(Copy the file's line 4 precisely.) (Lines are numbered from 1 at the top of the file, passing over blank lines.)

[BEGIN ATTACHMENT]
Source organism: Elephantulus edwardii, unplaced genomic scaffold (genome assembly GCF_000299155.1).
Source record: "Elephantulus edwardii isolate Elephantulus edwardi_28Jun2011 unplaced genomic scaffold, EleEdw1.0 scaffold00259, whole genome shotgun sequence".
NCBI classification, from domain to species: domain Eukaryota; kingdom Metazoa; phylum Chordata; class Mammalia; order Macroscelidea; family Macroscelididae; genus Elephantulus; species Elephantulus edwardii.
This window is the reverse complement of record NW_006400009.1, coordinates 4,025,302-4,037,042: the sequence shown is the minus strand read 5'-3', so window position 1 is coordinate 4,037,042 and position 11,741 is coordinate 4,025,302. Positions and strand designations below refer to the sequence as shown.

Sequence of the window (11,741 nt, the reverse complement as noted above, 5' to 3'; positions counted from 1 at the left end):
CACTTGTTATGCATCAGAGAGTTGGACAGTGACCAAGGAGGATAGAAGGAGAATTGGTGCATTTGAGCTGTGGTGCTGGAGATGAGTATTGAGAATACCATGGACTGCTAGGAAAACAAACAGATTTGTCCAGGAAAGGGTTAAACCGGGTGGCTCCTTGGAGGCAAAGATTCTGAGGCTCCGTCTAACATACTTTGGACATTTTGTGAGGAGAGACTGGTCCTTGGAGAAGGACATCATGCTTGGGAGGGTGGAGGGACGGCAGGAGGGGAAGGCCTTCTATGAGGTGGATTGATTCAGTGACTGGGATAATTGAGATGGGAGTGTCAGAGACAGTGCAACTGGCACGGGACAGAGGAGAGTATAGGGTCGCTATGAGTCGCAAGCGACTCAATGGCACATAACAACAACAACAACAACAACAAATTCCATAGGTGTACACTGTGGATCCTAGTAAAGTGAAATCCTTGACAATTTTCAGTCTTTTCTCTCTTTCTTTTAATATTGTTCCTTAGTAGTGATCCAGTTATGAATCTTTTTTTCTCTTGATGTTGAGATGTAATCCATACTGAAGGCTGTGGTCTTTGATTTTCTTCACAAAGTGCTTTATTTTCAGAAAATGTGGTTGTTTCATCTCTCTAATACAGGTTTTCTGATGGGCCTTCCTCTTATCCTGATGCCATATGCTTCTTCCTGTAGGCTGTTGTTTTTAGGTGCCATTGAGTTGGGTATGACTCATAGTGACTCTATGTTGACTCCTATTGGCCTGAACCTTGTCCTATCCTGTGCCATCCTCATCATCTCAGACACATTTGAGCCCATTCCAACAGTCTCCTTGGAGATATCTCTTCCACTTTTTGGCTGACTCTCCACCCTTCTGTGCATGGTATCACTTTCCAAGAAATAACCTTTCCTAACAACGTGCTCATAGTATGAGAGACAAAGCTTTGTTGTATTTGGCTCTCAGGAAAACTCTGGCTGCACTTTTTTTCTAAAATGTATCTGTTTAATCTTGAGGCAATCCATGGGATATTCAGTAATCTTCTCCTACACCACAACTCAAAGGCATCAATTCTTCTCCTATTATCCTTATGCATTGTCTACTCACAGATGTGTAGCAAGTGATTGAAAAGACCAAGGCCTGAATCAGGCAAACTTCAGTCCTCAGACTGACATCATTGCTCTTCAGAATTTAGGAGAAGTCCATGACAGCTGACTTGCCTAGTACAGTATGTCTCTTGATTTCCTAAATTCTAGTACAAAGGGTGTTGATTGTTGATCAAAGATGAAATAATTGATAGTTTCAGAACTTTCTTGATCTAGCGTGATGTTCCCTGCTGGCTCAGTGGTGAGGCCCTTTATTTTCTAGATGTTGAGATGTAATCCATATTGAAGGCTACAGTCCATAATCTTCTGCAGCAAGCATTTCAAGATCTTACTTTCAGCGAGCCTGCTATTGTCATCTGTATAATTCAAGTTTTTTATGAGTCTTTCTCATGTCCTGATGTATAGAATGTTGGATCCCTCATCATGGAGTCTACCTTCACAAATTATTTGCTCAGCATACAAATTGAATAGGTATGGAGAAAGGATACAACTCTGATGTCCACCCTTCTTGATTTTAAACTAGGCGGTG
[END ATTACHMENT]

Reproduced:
This window is the reverse complement of record NW_006400009.1, coordinates 4,025,302-4,037,042: the sequence shown is the minus strand read 5'-3', so window position 1 is coordinate 4,037,042 and position 11,741 is coordinate 4,025,302. Positions and strand designations below refer to the sequence as shown.